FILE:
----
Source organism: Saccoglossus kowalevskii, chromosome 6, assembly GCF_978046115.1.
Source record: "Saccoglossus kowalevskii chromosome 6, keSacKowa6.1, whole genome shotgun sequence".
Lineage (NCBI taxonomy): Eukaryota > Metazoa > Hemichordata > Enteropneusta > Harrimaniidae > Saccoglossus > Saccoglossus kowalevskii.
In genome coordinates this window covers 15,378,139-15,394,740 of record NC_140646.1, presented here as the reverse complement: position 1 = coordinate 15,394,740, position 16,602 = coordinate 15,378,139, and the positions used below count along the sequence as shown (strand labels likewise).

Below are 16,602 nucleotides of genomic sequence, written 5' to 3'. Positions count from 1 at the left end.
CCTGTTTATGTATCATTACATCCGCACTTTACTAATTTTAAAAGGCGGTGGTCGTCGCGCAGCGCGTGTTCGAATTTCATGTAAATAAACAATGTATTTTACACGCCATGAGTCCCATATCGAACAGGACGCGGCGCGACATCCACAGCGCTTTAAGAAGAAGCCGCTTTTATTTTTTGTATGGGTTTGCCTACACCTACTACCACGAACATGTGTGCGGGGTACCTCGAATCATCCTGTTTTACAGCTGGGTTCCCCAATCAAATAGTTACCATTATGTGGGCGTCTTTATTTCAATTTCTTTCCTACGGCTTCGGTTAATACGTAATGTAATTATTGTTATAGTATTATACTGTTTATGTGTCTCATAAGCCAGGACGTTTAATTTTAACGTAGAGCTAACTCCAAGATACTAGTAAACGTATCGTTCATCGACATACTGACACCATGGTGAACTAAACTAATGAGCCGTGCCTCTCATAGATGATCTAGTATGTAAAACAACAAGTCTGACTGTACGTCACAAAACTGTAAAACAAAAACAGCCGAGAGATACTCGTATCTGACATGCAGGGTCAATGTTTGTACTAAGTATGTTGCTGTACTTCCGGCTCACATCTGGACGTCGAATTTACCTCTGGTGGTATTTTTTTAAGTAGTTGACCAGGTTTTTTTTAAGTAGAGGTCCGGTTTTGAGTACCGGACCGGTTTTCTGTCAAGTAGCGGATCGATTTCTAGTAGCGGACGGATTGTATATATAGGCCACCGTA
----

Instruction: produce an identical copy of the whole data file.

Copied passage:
Source organism: Saccoglossus kowalevskii, chromosome 6, assembly GCF_978046115.1.
Source record: "Saccoglossus kowalevskii chromosome 6, keSacKowa6.1, whole genome shotgun sequence".
Lineage (NCBI taxonomy): Eukaryota > Metazoa > Hemichordata > Enteropneusta > Harrimaniidae > Saccoglossus > Saccoglossus kowalevskii.
In genome coordinates this window covers 15,378,139-15,394,740 of record NC_140646.1, presented here as the reverse complement: position 1 = coordinate 15,394,740, position 16,602 = coordinate 15,378,139, and the positions used below count along the sequence as shown (strand labels likewise).

Below are 16,602 nucleotides of genomic sequence, written 5' to 3'. Positions count from 1 at the left end.
CCTGTTTATGTATCATTACATCCGCACTTTACTAATTTTAAAAGGCGGTGGTCGTCGCGCAGCGCGTGTTCGAATTTCATGTAAATAAACAATGTATTTTACACGCCATGAGTCCCATATCGAACAGGACGCGGCGCGACATCCACAGCGCTTTAAGAAGAAGCCGCTTTTATTTTTTGTATGGGTTTGCCTACACCTACTACCACGAACATGTGTGCGGGGTACCTCGAATCATCCTGTTTTACAGCTGGGTTCCCCAATCAAATAGTTACCATTATGTGGGCGTCTTTATTTCAATTTCTTTCCTACGGCTTCGGTTAATACGTAATGTAATTATTGTTATAGTATTATACTGTTTATGTGTCTCATAAGCCAGGACGTTTAATTTTAACGTAGAGCTAACTCCAAGATACTAGTAAACGTATCGTTCATCGACATACTGACACCATGGTGAACTAAACTAATGAGCCGTGCCTCTCATAGATGATCTAGTATGTAAAACAACAAGTCTGACTGTACGTCACAAAACTGTAAAACAAAAACAGCCGAGAGATACTCGTATCTGACATGCAGGGTCAATGTTTGTACTAAGTATGTTGCTGTACTTCCGGCTCACATCTGGACGTCGAATTTACCTCTGGTGGTATTTTTTTAAGTAGTTGACCAGGTTTTTTTTAAGTAGAGGTCCGGTTTTGAGTACCGGACCGGTTTTCTGTCAAGTAGCGGATCGATTTCTAGTAGCGGACGGATTGTATATATAGGCCACCGTA